"Influenced by the writing of Johann Gottlieb Fichte and Friedrich Schiller, it takes as its basis the self-determination of man. But where he reassessed the idealist assumptions underpinning his concept of art, Beuys was convinced that the Ego is, in its behavior toward itself, able to lock into that need for freedom which is also at the source of human creativity within the social and political body. By returning into itself, the Ego is able to experience its free independent activity (Selbsttätigkeit)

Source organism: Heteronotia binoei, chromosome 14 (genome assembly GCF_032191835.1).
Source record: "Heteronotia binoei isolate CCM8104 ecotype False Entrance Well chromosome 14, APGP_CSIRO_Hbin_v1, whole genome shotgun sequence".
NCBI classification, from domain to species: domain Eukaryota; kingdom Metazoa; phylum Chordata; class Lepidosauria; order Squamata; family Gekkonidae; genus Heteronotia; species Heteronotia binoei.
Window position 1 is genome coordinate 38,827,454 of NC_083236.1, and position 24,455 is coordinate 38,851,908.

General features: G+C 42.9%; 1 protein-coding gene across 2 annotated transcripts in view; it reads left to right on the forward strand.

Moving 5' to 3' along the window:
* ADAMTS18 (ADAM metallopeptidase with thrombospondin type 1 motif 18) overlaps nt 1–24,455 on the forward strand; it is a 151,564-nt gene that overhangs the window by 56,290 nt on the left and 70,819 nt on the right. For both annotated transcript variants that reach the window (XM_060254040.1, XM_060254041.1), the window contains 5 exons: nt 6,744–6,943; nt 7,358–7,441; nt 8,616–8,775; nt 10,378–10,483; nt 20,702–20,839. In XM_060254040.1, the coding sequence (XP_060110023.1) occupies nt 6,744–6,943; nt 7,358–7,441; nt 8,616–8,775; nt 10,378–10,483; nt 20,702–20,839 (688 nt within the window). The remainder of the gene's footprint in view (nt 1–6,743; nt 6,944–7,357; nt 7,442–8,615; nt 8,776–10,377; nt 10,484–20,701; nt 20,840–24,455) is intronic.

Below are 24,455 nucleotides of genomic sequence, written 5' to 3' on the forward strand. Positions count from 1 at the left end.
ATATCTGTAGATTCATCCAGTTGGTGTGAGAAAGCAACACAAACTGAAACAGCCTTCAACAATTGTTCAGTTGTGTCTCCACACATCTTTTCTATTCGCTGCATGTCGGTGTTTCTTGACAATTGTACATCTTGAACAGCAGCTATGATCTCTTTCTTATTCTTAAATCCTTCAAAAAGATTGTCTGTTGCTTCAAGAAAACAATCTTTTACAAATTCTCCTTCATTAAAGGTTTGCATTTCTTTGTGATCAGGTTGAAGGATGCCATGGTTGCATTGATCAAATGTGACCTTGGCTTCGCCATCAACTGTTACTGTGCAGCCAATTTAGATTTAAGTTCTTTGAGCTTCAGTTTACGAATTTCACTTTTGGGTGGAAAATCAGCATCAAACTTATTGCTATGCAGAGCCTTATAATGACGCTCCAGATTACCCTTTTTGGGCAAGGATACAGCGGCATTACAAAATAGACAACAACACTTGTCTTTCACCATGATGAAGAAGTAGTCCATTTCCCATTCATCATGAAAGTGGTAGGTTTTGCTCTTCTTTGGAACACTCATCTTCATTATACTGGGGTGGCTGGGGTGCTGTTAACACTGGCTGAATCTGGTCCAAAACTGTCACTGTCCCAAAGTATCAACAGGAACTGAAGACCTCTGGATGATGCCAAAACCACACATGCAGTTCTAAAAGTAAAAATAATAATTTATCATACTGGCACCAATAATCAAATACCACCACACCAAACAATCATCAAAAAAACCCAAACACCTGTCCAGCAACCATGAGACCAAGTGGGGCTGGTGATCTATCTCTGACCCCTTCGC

as a creative/formative occurrence and is then willfully able to undertake such activity as the process of shaping the life-world. The return into the Ego, Beuys believed, initially ensured that the 'perceptual field' was turned 'inward' and thus empowers the Ego to experience 'its own free independent activity consciously.' The expansion of the perceptual field inwards enabled the Ego to cross a 'threshold of freedom' and in doing so recognized 'the connection between inner and outer worlds'...'"
Max Reithmann, "In the Rubblefield of German History: Questions for Joseph Beuys," in Gene Ray, Ed., Joseph Beuys: Mapping the Legacy, New York 2001, p. 139